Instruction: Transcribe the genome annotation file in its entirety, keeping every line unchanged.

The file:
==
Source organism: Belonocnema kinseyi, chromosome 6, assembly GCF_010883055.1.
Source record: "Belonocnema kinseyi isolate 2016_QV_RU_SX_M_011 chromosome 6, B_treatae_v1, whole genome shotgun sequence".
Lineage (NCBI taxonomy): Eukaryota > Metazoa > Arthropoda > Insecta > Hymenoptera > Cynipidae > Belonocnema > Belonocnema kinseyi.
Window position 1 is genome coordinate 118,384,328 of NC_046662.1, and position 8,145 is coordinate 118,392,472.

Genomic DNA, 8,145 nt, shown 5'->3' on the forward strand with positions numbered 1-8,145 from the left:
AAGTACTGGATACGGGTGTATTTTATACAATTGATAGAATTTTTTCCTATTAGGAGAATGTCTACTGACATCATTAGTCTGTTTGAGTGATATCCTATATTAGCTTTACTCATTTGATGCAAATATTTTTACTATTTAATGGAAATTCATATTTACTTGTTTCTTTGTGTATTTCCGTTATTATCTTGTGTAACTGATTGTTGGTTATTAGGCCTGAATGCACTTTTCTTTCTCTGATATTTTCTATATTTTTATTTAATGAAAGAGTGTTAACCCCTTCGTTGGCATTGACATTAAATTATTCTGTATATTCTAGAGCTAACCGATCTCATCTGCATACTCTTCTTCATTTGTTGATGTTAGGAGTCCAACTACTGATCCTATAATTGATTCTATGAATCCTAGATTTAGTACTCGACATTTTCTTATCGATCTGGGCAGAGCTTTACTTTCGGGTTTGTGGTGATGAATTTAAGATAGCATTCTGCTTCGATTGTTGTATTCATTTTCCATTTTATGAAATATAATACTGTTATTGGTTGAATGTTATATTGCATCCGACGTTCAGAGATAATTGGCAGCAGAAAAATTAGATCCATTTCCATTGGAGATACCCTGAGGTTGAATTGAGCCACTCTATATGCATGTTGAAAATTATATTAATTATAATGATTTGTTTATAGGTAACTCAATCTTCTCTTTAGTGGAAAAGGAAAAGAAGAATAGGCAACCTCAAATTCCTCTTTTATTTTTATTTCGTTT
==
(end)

Source organism: Belonocnema kinseyi, chromosome 6, assembly GCF_010883055.1.
Source record: "Belonocnema kinseyi isolate 2016_QV_RU_SX_M_011 chromosome 6, B_treatae_v1, whole genome shotgun sequence".
Lineage (NCBI taxonomy): Eukaryota > Metazoa > Arthropoda > Insecta > Hymenoptera > Cynipidae > Belonocnema > Belonocnema kinseyi.
Window position 1 is genome coordinate 118,384,328 of NC_046662.1, and position 8,145 is coordinate 118,392,472.

Genomic DNA, 8,145 nt, shown 5'->3' on the forward strand with positions numbered 1-8,145 from the left:
AAGTACTGGATACGGGTGTATTTTATACAATTGATAGAATTTTTTCCTATTAGGAGAATGTCTACTGACATCATTAGTCTGTTTGAGTGATATCCTATATTAGCTTTACTCATTTGATGCAAATATTTTTACTATTTAATGGAAATTCATATTTACTTGTTTCTTTGTGTATTTCCGTTATTATCTTGTGTAACTGATTGTTGGTTATTAGGCCTGAATGCACTTTTCTTTCTCTGATATTTTCTATATTTTTATTTAATGAAAGAGTGTTAACCCCTTCGTTGGCATTGACATTAAATTATTCTGTATATTCTAGAGCTAACCGATCTCATCTGCATACTCTTCTTCATTTGTTGATGTTAGGAGTCCAACTACTGATCCTATAATTGATTCTATGAATCCTAGATTTAGTACTCGACATTTTCTTATCGATCTGGGCAGAGCTTTACTTTCGGGTTTGTGGTGATGAATTTAAGATAGCATTCTGCTTCGATTGTTGTATTCATTTTCCATTTTATGAAATATAATACTGTTATTGGTTGAATGTTATATTGCATCCGACGTTCAGAGATAATTGGCAGCAGAAAAATTAGATCCATTTCCATTGGAGATACCCTGAGGTTGAATTGAGCCACTCTATATGCATGTTGAAAATTATATTAATTATAATGATTTGTTTATAGGTAACTCAATCTTCTCTTTAGTGGAAAAGGAAAAGAAGAATAGGCAACCTCAAATTCCTCTTTTATTTTTATTTCGTTT